Frequently Asked Questions

What Our Clients Are Asking

Because of the complexities and ever-changing nature of compliance, safety, human resources, and environmental regulations, many of our clients come to us with similar questions. We would love to speak with you directly about our services to best determine how we can meet your needs but if you are looking for more immediate answers, check out the information below. Click on any of the FAQ’s to expand the answers. In addition to the Frequently Asked Questions, we will soon be providing updates on OSHA regulations, safety compliance, HR policy changes, ISNetworld, and other related regulatory and compliance topics. Visit our News section and subscribe to receive these updates.

FAQs Photo Credit - Oberazzi

  • How Do I Prepare For an OSHA Inspection?
    If you know in advance that you will be subject to an OSHA inspection, it is best to have a consultant on hand to assist with the process and prevent unnecessary exposure to liability. Clients of Blakeman & Associates should inform the inspector and ask them to wait until a representative that we dispatch arrives. Ask the OSHA compliance officer the reason for the inspection if they do not provide one voluntarily. In the event that an employee complaint prompted an investigation, the company is entitled to an explanation of the reason for the inspection and can request a copy of the complaint.During the inspection process, information will be exchanged, records may be requested, and a thorough walk-around will take place. It is best for the company to say as little as possible for liability and legal purposes and trust your consultant to be the primary communicator. At the end of the inspection, the OSHA compliance officer will conduct a conference to discuss “apparent violations” and note the rights and responsibilities of the company. In the event you are given a citation, it should be posted in the specified area. For more details about preparing for an OSHA inspection, what to expect, and how Blakeman & Associates can help you during the process, check out the full article here.
  • What is The Definition of a Commercial Motor Vehicle?
    According to the Federal Motor Carrier Safety Administration (FMCSA), a “Commercial motor vehicle (CMV) means a motor vehicle or combination of motor vehicles used in commerce to transport passengers or property if the motor vehicle—(1) Has a gross combination weight rating or gross combination weight of 11,794 kilograms or more (26,001 pounds or more), whichever is greater, inclusive of a towed unit(s) with a gross vehicle weight rating or gross vehicle weight of more than 4,536 kilograms (10,000 pounds), whichever is greater; or(2) Has a gross vehicle weight rating or gross vehicle weight of 11,794 or more kilograms (26,001 pounds or more), whichever is greater; or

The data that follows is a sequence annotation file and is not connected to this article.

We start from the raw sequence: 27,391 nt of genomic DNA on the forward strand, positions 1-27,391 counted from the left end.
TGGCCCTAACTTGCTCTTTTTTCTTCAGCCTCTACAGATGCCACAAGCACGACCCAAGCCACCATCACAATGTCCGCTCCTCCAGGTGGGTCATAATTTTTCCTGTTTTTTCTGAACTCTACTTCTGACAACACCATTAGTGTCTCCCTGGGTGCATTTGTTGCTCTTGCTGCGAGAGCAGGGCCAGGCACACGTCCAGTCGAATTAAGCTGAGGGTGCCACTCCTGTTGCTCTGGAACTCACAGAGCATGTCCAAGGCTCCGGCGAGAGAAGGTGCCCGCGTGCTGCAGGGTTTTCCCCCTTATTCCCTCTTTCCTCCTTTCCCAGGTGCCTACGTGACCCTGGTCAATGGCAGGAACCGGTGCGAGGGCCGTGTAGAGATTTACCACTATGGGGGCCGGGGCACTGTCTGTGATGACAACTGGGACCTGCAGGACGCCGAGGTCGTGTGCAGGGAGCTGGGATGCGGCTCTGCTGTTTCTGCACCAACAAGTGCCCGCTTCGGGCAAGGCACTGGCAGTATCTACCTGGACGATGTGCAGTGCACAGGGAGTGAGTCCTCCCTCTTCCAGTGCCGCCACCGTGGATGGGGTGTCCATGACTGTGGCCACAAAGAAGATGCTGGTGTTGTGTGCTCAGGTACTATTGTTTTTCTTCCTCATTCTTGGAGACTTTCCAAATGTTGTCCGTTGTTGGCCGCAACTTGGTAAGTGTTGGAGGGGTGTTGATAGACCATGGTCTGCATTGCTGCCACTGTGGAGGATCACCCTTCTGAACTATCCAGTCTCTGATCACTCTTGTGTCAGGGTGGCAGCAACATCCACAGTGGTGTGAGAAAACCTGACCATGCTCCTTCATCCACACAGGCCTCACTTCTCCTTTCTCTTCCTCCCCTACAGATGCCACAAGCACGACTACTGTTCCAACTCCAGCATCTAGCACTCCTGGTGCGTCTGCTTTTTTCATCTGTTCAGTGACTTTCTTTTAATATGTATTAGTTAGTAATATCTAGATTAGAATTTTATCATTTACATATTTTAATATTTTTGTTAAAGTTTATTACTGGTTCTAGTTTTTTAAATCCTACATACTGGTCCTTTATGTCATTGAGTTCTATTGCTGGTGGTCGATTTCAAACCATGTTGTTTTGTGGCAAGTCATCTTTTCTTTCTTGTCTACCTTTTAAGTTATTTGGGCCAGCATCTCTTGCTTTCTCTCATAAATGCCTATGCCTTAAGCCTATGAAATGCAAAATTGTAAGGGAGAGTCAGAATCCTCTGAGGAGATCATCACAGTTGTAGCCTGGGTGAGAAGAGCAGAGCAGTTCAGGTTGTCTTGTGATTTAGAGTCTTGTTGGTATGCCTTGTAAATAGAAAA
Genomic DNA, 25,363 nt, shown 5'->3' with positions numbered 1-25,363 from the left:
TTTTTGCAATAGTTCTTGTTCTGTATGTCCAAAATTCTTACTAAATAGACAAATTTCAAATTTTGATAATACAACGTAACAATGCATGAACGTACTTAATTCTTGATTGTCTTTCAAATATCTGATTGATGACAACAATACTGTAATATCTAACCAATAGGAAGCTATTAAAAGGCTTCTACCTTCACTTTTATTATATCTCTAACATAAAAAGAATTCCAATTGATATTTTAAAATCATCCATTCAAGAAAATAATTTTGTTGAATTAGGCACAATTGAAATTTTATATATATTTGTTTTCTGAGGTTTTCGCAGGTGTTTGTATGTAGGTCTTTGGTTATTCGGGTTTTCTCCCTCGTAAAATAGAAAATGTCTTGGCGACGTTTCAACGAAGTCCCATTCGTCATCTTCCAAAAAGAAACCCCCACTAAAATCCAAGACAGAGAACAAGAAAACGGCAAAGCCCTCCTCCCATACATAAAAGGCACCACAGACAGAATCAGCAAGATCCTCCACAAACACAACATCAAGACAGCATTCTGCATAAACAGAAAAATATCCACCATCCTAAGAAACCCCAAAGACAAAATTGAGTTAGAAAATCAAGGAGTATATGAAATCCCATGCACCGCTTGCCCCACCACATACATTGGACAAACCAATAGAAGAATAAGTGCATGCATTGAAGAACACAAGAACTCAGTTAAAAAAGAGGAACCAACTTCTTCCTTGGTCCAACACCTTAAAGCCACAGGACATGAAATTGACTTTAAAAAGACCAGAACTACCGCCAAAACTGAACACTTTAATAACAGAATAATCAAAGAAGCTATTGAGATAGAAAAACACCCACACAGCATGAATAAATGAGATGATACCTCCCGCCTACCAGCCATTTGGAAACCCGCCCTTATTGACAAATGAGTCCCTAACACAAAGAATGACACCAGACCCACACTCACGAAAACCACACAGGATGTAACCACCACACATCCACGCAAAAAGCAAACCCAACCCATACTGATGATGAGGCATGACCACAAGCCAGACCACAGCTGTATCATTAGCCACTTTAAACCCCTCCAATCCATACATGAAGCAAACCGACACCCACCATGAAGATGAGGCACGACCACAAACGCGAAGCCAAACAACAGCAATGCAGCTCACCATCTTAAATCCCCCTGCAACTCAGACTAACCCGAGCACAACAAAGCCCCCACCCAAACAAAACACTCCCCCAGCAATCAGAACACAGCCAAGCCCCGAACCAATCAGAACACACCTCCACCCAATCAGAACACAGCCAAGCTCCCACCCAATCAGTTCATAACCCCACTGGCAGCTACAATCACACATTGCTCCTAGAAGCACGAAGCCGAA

(3) Is designed to transport 16 or more passengers, including the driver; or

    (4) Is of any size and is used in the transportation of hazardous materials as defined in this section.”

  • Do Older Machines Require Guards Like New Machines Do?
    Grainger shares insight on OSHA’s regulations regarding machine guards;

    “General requirement 1910.212 (a)(1) states that one or more methods of machine guarding must be used to protect operators and other employees from hazards including those created by point of operation, in-going nip points, rotating parts, flying chips and sparks.”

    This means ALL machines require guards, regardless of what age they are or their condition. Checking equipment for potential hazards is one of the most important aspects of ensuring workplace safety. For more information about how Blakeman & Associates can assist you with safety issues, click here.

  • What Should I Do When an Employee Reports Harassment?
    Harassment and discrimination in the workplace can be a serious issue if not dealt with properly. There are two types of legislature regarding harassment and discrimination: federal laws and state-specific laws. Companies should be aware of the regulations applicable in their state and be prepared to follow the procedures outlined in the event of an investigation. Based on the established process for handling reports, an employer can follow these tips on handling employee harassment reports:- Treat the complainer with respect and compassion
    – Don’t retaliate
    – Follow established procedures
    – Interview the people involved
    – Keep it confidential
    – Write it all down
    – Cooperate with government agencies
    – Take appropriate action against the wrongdoer(s)To help process employee complaints or reports related to harassment and discrimination, Blakeman & Associates offers an Employee Confidential Hotline Option (ECHO), which collects information from your employee and sends an anonymous report with the details to you. This allows employees an opportunity for indirect communication in dealing with sensitive incidents that they would otherwise be hesitant to address. For a more detailed explanation about the harassment and discrimination handling process, check out this article by on the subject or contact Blakeman & Associates to see how we can help with your HR needs.

  • Do Employees Need to Fill Out a New W-4 Every Year?
    Typically, employees only need to fill out a new W-4 if they are changing their withholdings information. Employees may submit changes to their W-4 withholdings at any time throughout the year but should make sure to use the most recent W-4 form. If you have any additional questions about employee tax regulations or related topics, contact one of Blakeman & Associates’ Human Resources Consultants.